105 di2 RD R7150 rear derailleur
105 Di2 rear derailleur is the receiver in the system, and connects to battery via cable. Image shows the charging port.

Is 105 Di2 7100 wireless? I mean, really wireless ?

No. It’ s semi wireless. Is it a big setback? This depends on your choices. For me? Yes.

Why? I’m picky. I want freedom of choice. Paying 1800$ for a groupset doesn’t mean I wear pink bibs, or buy the latest carbon fiber frame with a crooked bottom bracket. I may want to install this on my Bianchi Caurus frame, made before 105 ever existed. I never thought I’d choose SRAM over Shimano, especially in a road groupset, but being both cheaper and really wireless, it’s a no brainer for upgrades.

But there is also another way for Shimano, like phasing out 105 as a off-the-shelf groupset, but rather, making it the most viable electronic groupset for ready-to-buy bikes. If they can supply R7100 at a really good price, bike makers would be after it. Imagine 2 bike makers, having same image and price, one having electronic groupset. That’s a great leverage. And generally, that’s what Shimano does – make deals, and make groupsets rain, while others try to compete.

Does 105 R7100 have rim brakes? No – like your new frame…

I’m not a fan of disc brakes, probably said this a million times. Yet, I’m not stupid. Disc brakes are even worse for road bikes, but will become the norm in the blink of an eye, so get used to it. Even the cheapest frame, made in China in the basement of 2 high school students, will have disc brake mounts, very soon.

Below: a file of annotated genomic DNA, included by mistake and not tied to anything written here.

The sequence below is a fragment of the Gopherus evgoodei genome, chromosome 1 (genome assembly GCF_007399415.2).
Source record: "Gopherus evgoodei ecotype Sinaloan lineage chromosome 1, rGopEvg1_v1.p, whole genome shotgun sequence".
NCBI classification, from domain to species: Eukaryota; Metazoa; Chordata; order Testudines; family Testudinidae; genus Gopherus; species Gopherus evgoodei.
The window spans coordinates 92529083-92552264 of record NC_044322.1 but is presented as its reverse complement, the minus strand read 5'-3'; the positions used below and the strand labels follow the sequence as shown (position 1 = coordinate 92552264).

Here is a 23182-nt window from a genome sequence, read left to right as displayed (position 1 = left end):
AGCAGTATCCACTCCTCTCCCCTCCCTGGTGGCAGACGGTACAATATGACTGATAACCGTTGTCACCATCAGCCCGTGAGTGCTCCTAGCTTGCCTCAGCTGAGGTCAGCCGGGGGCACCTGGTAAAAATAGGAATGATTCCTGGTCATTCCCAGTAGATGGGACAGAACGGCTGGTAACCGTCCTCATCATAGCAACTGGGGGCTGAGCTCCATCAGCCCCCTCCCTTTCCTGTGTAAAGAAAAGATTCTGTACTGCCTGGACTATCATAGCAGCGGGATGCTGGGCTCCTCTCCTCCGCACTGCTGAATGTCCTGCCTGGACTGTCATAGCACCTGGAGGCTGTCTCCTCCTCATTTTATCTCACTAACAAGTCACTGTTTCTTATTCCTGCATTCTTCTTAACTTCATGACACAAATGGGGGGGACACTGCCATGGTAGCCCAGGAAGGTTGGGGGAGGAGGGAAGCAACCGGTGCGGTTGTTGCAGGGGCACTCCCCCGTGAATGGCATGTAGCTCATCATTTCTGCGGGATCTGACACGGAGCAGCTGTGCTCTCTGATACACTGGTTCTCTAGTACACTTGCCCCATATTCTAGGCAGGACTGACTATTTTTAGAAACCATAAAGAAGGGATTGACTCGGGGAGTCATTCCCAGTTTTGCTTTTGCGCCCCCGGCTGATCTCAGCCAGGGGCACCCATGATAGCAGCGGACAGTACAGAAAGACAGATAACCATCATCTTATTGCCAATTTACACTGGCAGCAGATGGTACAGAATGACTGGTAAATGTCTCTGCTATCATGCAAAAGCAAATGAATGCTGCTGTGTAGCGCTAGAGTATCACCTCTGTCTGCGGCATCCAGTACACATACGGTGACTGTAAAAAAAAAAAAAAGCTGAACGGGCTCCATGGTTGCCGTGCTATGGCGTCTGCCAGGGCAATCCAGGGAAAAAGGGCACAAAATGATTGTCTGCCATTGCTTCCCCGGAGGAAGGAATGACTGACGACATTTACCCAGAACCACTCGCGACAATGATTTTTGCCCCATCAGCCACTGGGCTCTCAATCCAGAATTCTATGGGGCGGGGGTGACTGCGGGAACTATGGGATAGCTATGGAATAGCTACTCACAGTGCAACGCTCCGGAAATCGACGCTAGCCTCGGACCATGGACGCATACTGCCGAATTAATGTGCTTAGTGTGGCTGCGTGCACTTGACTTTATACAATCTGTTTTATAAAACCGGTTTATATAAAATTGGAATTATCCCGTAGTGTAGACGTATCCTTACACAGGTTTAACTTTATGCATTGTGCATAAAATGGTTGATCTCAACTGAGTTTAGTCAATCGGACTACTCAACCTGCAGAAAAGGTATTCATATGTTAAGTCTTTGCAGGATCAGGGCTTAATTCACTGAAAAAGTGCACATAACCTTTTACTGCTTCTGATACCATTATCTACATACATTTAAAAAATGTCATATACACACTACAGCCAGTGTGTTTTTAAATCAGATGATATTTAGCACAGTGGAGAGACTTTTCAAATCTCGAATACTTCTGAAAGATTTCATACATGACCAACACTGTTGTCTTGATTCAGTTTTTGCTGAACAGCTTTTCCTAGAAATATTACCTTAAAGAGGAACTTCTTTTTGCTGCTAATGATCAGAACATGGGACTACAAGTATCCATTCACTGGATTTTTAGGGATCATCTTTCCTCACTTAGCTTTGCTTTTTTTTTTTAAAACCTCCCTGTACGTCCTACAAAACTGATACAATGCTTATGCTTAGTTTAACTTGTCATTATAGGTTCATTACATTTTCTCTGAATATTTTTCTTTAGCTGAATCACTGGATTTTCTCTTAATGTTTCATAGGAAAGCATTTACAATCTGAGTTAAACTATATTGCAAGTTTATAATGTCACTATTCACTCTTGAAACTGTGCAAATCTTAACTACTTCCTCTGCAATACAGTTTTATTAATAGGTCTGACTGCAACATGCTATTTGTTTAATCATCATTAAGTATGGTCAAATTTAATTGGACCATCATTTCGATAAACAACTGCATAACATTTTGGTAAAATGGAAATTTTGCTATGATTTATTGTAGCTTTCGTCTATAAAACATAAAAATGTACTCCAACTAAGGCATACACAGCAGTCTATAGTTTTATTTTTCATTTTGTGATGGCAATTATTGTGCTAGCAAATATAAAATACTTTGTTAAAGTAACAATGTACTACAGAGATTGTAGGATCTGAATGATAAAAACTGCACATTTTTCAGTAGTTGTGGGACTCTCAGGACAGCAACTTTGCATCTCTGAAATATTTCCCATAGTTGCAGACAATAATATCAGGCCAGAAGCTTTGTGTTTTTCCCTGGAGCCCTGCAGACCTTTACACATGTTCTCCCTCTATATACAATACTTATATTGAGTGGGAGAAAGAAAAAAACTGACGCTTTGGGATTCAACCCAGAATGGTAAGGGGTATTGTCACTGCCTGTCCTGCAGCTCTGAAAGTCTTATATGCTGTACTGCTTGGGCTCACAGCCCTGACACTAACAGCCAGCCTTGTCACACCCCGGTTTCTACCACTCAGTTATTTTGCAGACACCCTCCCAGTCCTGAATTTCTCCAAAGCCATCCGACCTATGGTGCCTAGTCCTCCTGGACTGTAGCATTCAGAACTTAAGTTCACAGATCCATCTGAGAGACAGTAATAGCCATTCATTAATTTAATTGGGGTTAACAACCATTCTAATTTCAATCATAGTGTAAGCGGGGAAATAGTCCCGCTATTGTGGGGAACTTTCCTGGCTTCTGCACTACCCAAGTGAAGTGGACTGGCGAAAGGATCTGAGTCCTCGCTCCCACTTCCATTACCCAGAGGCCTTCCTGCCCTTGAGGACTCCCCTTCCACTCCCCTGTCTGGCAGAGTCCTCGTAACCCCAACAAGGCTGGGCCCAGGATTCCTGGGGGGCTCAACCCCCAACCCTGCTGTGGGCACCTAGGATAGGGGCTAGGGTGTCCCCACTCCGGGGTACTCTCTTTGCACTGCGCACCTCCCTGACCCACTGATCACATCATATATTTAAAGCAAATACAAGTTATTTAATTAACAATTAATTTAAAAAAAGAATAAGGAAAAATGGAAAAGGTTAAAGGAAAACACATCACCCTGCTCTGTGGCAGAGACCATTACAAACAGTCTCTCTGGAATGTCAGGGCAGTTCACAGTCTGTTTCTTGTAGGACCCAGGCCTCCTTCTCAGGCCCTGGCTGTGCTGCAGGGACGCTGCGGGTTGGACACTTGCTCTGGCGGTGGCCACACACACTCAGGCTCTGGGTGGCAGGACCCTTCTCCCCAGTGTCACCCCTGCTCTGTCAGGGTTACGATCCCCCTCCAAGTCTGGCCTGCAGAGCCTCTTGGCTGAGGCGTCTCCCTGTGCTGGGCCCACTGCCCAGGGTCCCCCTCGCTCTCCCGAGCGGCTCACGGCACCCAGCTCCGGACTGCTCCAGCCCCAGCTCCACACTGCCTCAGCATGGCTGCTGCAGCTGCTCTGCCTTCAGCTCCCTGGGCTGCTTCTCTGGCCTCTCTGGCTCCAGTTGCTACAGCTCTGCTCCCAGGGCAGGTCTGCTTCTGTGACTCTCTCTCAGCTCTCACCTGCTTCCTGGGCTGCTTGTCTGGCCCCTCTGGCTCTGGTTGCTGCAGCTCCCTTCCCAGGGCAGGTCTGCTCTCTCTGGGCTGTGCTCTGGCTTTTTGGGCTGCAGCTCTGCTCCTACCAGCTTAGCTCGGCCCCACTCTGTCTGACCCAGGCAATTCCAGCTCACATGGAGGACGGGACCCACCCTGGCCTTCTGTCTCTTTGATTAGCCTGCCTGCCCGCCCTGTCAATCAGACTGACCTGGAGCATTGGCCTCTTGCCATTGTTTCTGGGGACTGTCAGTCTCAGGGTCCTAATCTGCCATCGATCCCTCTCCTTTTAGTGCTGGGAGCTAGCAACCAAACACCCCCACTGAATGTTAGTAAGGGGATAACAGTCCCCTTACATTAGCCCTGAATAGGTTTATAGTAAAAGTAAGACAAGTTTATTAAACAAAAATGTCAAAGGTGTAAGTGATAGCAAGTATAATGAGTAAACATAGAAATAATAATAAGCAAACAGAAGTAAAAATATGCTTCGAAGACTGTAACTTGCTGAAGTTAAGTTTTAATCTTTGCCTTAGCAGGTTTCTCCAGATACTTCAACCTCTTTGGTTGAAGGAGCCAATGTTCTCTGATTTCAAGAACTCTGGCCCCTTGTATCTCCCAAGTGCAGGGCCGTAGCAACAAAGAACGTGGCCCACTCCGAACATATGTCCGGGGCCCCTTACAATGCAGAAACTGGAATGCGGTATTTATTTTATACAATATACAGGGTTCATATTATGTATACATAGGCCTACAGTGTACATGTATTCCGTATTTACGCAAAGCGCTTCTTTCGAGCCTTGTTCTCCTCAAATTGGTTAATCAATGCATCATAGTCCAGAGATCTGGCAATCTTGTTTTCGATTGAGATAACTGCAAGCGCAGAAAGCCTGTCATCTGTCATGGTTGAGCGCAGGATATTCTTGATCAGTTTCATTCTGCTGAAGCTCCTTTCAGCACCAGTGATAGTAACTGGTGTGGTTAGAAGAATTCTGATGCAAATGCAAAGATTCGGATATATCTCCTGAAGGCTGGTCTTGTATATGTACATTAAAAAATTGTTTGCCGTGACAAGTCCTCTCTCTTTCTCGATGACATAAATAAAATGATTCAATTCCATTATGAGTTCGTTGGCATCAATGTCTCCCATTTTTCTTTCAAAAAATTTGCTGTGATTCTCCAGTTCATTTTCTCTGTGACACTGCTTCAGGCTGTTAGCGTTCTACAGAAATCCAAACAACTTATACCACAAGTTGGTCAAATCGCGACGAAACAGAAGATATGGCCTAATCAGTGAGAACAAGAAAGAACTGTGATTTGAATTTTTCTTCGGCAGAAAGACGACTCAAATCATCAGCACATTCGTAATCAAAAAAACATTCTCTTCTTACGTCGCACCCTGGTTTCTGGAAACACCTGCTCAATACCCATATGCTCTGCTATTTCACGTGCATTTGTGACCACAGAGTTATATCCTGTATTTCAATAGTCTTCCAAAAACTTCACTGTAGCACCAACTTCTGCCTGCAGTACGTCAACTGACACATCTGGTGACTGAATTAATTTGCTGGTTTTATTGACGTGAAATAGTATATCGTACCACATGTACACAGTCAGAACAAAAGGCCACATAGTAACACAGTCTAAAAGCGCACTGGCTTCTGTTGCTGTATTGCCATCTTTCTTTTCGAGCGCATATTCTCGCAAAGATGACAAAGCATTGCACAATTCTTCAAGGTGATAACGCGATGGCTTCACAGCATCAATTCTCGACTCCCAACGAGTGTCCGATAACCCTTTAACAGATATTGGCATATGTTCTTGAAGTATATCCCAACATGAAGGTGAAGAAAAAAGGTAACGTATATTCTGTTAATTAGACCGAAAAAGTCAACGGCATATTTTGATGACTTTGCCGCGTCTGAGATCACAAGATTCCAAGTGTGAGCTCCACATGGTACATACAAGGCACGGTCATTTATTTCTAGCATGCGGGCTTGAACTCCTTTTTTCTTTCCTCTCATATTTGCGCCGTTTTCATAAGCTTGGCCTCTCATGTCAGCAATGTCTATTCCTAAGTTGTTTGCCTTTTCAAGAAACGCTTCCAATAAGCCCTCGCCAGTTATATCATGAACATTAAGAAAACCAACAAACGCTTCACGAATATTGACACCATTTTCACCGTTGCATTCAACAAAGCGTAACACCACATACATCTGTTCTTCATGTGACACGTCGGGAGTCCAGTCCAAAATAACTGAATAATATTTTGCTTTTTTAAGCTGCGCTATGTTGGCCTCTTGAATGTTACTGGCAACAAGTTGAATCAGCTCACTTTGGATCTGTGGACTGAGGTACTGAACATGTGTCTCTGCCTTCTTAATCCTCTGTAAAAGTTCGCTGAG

So, whether we like it or not, we won’t have a choice of brakes, unless it’s disc brakes. Under such circumstances, I do not complain. I just cry silently.

105 di2 RD R7150 front derailleur
105 Di2 front derailleur is bulky and ugly, as in every electronic groupset. Like the rear derailleur, it’s connected to battery via cable.

You can have brain damage, easily.

We have thick skulls to protect our brains, and cage made out of bones to protect our hearts: because if any of the two gets damaged, game over. So, where would you put the main controller, the brain of the system in an electronic groupset? Right, yes! Rear derailleur, of course. The most vulnerable, statistically most damaged part, the one that has no chance of repair.

Another major no for 105 R7100 for me. We are talking about the part that is over 300$, and double the price of the front derailleur, which is the obvious choice to place the “brains” in.

The electronics of the electronic groupset

Each of the shifter takes 2 CR1632 batteries, that is advertised as good for 3.5 to 4 years. I highly doubt that, my Swiss watch with the best battery, which is also Swiss, Renata, does not last that long. And that watch has some clever features like going into sleep mode, and stopping any watch movement.